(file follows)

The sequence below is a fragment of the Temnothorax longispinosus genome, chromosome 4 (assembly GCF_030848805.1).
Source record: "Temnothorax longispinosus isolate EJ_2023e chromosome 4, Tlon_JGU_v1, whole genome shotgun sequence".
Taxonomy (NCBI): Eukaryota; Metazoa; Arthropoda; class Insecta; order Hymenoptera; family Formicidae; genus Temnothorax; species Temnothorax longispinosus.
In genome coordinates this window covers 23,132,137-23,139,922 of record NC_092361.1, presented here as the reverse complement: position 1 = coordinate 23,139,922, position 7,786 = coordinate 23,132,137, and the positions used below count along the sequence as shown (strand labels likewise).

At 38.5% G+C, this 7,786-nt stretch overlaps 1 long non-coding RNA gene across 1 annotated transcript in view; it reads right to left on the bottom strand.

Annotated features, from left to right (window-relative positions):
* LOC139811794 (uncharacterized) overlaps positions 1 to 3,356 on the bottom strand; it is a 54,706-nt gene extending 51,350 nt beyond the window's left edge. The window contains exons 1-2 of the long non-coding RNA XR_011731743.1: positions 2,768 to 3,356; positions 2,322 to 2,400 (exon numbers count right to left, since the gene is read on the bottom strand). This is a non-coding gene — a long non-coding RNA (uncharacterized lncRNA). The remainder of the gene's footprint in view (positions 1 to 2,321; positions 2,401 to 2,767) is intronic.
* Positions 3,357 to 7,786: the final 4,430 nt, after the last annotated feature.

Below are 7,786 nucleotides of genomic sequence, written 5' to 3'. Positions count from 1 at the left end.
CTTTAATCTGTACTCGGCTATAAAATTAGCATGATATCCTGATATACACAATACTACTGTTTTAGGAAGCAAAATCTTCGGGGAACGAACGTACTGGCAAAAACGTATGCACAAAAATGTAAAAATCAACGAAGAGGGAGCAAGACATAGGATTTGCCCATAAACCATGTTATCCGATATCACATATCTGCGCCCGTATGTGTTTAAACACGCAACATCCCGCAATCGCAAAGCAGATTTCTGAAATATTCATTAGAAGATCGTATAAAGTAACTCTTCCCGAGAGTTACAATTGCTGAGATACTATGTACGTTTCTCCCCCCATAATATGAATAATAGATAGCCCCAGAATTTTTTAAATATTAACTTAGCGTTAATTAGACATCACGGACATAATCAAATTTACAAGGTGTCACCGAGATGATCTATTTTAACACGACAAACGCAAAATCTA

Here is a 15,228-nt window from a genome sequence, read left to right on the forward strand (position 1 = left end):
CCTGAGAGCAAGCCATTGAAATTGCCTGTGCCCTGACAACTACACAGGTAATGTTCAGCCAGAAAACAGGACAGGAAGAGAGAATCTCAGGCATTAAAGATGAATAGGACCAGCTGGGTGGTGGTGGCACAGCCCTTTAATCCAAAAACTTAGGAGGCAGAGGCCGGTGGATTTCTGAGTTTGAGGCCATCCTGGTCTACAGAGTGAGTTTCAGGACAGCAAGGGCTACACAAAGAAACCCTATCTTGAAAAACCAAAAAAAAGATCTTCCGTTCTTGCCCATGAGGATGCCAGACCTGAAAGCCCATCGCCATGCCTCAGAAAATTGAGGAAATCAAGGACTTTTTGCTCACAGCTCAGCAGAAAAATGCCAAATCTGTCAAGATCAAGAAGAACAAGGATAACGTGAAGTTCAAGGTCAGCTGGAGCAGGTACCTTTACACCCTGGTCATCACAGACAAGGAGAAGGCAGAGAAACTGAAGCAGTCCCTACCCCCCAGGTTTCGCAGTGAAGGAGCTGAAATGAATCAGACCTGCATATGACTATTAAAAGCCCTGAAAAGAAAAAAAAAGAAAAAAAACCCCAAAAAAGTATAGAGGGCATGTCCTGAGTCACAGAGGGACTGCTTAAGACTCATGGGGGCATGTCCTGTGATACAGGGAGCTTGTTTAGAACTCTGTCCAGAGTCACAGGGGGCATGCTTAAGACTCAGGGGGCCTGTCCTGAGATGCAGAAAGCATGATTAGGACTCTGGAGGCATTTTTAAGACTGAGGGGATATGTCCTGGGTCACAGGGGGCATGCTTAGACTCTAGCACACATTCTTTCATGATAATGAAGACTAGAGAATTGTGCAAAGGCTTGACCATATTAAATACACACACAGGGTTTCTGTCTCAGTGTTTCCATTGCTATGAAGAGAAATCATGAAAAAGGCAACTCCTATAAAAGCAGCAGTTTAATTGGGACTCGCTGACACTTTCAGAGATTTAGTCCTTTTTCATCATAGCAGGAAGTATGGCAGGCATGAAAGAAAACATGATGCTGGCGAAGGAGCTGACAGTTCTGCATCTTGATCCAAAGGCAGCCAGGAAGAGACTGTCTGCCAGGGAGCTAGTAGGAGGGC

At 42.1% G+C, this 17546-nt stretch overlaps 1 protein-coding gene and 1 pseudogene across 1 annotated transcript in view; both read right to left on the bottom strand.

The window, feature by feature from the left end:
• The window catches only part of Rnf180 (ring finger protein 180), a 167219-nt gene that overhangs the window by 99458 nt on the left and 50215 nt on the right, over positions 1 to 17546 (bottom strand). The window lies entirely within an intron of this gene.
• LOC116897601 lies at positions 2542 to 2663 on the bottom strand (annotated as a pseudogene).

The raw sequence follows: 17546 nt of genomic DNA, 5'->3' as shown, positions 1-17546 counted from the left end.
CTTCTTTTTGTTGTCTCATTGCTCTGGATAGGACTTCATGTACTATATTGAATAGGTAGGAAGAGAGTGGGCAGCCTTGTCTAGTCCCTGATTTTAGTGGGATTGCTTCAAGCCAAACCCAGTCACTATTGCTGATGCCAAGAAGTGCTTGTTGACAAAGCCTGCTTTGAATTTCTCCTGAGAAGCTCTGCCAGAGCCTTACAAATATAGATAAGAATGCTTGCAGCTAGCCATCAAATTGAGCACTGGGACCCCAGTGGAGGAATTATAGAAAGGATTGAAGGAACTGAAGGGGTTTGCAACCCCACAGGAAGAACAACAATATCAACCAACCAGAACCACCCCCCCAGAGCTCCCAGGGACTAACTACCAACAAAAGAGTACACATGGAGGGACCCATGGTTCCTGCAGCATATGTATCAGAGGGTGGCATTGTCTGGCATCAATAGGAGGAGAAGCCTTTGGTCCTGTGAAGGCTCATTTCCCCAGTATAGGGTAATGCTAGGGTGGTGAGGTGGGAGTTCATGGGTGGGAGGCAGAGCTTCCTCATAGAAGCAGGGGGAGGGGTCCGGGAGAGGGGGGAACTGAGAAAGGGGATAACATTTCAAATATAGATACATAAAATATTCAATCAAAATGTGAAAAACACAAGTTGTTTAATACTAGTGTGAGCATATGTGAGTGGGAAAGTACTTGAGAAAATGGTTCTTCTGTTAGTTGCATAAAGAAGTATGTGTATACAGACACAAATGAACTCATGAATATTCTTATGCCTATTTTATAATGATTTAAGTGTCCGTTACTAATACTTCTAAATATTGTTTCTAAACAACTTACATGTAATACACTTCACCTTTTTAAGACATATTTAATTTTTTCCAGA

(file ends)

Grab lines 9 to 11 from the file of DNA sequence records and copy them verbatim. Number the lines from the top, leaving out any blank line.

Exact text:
Below are 7,786 nucleotides of genomic sequence, written 5' to 3'. Positions count from 1 at the left end.
CTTTAATCTGTACTCGGCTATAAAATTAGCATGATATCCTGATATACACAATACTACTGTTTTAGGAAGCAAAATCTTCGGGGAACGAACGTACTGGCAAAAACGTATGCACAAAAATGTAAAAATCAACGAAGAGGGAGCAAGACATAGGATTTGCCCATAAACCATGTTATCCGATATCACATATCTGCGCCCGTATGTGTTTAAACACGCAACATCCCGCAATCGCAAAGCAGATTTCTGAAATATTCATTAGAAGATCGTATAAAGTAACTCTTCCCGAGAGTTACAATTGCTGAGATACTATGTACGTTTCTCCCCCCATAATATGAATAATAGATAGCCCCAGAATTTTTTAAATATTAACTTAGCGTTAATTAGACATCACGGACATAATCAAATTTACAAGGTGTCACCGAGATGATCTATTTTAACACGACAAACGCAAAATCTA

Here is a 15,228-nt window from a genome sequence, read left to right on the forward strand (position 1 = left end):